Communist women to the front: Concrete women's struggles under concrete conditions
The SACP's specific contribution to this year's women's month and beyond must be guided by our current struggles to mitigate the impact of the current global capitalist economic crisis, as black working class women constitute the most vulnerable layer of South African society. It is black working class women who are first to be retrenched, casualised and outsourced as the recession bites.
Through our red forums that are currently underway, it is of utmost importance that the struggles of black working class women are placed at the fore, and to ensure that we deepen black working class women organization as the primary platform for waging the struggle for women's emancipation and gender equality.
The tasks of the SACP therefore is to ensure that all our cadres, especially women communist cadres, need to continue to play a prominent and leading role in current women's struggles, as the only guarantor that the interests of black working class women are at the forefront of consolidating and deepening the struggle against partriarchy.
A key challenge is that of organising women where they are, around the daily things that they do, as casualised labour, as domestic workers, as members of school governing bodies, as church-goers, etc. This requires the strengthening of old platforms of struggle as well as new ones. The SACP also needs to build on the advances made by the YCL the majority of whose membership is young black women.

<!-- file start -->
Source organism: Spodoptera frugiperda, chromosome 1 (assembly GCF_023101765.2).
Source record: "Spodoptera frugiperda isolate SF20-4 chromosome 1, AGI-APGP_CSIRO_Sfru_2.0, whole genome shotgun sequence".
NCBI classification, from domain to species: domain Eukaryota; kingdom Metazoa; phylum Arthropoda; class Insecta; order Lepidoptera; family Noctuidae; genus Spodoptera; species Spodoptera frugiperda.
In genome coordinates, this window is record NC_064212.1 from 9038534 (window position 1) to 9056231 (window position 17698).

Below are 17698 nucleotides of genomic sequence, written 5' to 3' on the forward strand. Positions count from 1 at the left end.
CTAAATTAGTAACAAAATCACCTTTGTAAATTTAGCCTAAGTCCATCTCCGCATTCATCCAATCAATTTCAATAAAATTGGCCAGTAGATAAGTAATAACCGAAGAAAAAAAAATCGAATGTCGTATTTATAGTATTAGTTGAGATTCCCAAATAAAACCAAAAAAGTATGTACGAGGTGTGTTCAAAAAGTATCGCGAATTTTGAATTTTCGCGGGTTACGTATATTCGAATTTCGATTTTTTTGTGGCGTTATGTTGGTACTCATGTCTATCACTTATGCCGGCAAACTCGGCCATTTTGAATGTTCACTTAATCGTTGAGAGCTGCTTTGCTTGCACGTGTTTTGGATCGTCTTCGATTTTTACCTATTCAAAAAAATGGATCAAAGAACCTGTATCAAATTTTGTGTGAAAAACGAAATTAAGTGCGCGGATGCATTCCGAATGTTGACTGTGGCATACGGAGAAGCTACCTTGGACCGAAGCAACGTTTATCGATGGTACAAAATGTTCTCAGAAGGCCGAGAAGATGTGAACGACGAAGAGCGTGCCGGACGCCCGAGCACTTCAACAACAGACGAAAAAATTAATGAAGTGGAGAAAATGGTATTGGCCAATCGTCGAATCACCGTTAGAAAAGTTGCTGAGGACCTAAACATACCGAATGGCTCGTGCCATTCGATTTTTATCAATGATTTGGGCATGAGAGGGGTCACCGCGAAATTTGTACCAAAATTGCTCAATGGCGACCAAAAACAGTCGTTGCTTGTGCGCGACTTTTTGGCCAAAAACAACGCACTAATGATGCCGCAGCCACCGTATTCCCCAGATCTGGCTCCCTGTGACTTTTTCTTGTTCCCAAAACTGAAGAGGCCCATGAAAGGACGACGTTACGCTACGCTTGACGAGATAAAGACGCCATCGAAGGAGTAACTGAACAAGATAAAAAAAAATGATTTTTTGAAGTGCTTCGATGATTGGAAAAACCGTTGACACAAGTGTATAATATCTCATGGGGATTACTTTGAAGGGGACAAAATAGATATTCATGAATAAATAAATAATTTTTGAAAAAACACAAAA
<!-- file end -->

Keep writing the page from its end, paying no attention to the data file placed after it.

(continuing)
The SACP also has to intensify its engagement with the government's gender machinery, especially the task of its revitalisation with the establishment of new Women's Ministry. This year's women's month come in the wake of a serious meltdown of the Commission for Gender Equality, and the proposal to merge it with the Human Rights Commission. This requires an active engagement with such incorporation in order to ensure that gender issues are simply not buried in a larger commission. At the same time the SACP must actively engage with the emerging perspectives, programmes and priorities from the Women's Ministry.
It is for the above reason that the SACP's Politbureau has tasked the Central Committee's Gender and Social Transformation Commission to urgently engage with the challenges, new realities and opportunities provided by the establishment of a women's ministry.
[Blade Nzimande is an ANC NEC member and General Secretary of the South African Communist. This article was first published in the SACP Journal - Umsebenzi Online Volume 8, No. 13, 6 August 2009]